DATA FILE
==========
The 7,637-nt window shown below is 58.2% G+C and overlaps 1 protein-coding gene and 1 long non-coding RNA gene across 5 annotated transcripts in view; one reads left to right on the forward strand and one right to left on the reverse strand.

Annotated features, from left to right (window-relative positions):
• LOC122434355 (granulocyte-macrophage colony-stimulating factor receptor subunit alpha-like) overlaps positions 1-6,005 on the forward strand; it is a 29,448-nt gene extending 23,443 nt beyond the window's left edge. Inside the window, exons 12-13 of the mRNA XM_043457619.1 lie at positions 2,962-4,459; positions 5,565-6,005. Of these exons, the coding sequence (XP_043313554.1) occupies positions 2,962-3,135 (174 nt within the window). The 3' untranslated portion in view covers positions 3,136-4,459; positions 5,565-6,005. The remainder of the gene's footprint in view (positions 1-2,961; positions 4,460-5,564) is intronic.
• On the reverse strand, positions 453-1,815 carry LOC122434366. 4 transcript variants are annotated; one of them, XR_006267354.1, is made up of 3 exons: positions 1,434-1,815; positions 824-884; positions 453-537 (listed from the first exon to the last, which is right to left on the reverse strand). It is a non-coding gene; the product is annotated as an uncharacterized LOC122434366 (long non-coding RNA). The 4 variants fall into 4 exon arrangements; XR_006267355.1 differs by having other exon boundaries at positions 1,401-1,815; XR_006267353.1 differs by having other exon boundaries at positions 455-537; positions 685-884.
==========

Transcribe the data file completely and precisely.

The 7,637-nt window shown below is 58.2% G+C and overlaps 1 protein-coding gene and 1 long non-coding RNA gene across 5 annotated transcripts in view; one reads left to right on the forward strand and one right to left on the reverse strand.

Annotated features, from left to right (window-relative positions):
• LOC122434355 (granulocyte-macrophage colony-stimulating factor receptor subunit alpha-like) overlaps positions 1-6,005 on the forward strand; it is a 29,448-nt gene extending 23,443 nt beyond the window's left edge. Inside the window, exons 12-13 of the mRNA XM_043457619.1 lie at positions 2,962-4,459; positions 5,565-6,005. Of these exons, the coding sequence (XP_043313554.1) occupies positions 2,962-3,135 (174 nt within the window). The 3' untranslated portion in view covers positions 3,136-4,459; positions 5,565-6,005. The remainder of the gene's footprint in view (positions 1-2,961; positions 4,460-5,564) is intronic.
• On the reverse strand, positions 453-1,815 carry LOC122434366. 4 transcript variants are annotated; one of them, XR_006267354.1, is made up of 3 exons: positions 1,434-1,815; positions 824-884; positions 453-537 (listed from the first exon to the last, which is right to left on the reverse strand). It is a non-coding gene; the product is annotated as an uncharacterized LOC122434366 (long non-coding RNA). The 4 variants fall into 4 exon arrangements; XR_006267355.1 differs by having other exon boundaries at positions 1,401-1,815; XR_006267353.1 differs by having other exon boundaries at positions 455-537; positions 685-884.